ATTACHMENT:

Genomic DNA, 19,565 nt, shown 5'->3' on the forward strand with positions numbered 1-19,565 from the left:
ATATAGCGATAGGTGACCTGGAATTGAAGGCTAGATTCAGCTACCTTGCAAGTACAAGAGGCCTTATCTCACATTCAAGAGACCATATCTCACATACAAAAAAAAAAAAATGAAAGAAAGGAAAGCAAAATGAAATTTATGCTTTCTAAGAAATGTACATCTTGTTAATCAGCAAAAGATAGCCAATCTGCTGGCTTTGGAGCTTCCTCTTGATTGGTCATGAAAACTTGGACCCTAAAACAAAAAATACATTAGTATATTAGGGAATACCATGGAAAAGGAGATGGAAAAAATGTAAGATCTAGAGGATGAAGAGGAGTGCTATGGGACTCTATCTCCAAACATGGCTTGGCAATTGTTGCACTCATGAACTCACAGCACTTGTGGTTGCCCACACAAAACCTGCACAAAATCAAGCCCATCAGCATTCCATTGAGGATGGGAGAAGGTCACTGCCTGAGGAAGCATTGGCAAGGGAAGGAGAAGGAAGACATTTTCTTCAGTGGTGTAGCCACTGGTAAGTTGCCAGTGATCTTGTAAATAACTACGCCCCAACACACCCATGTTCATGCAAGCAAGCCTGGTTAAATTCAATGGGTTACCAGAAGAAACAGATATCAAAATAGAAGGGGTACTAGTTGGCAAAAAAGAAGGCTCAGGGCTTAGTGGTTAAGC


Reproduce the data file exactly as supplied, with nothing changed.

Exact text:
Genomic DNA, 19,565 nt, shown 5'->3' on the forward strand with positions numbered 1-19,565 from the left:
ATATAGCGATAGGTGACCTGGAATTGAAGGCTAGATTCAGCTACCTTGCAAGTACAAGAGGCCTTATCTCACATTCAAGAGACCATATCTCACATACAAAAAAAAAAAAATGAAAGAAAGGAAAGCAAAATGAAATTTATGCTTTCTAAGAAATGTACATCTTGTTAATCAGCAAAAGATAGCCAATCTGCTGGCTTTGGAGCTTCCTCTTGATTGGTCATGAAAACTTGGACCCTAAAACAAAAAATACATTAGTATATTAGGGAATACCATGGAAAAGGAGATGGAAAAAATGTAAGATCTAGAGGATGAAGAGGAGTGCTATGGGACTCTATCTCCAAACATGGCTTGGCAATTGTTGCACTCATGAACTCACAGCACTTGTGGTTGCCCACACAAAACCTGCACAAAATCAAGCCCATCAGCATTCCATTGAGGATGGGAGAAGGTCACTGCCTGAGGAAGCATTGGCAAGGGAAGGAGAAGGAAGACATTTTCTTCAGTGGTGTAGCCACTGGTAAGTTGCCAGTGATCTTGTAAATAACTACGCCCCAACACACCCATGTTCATGCAAGCAAGCCTGGTTAAATTCAATGGGTTACCAGAAGAAACAGATATCAAAATAGAAGGGGTACTAGTTGGCAAAAAAGAAGGCTCAGGGCTTAGTGGTTAAGC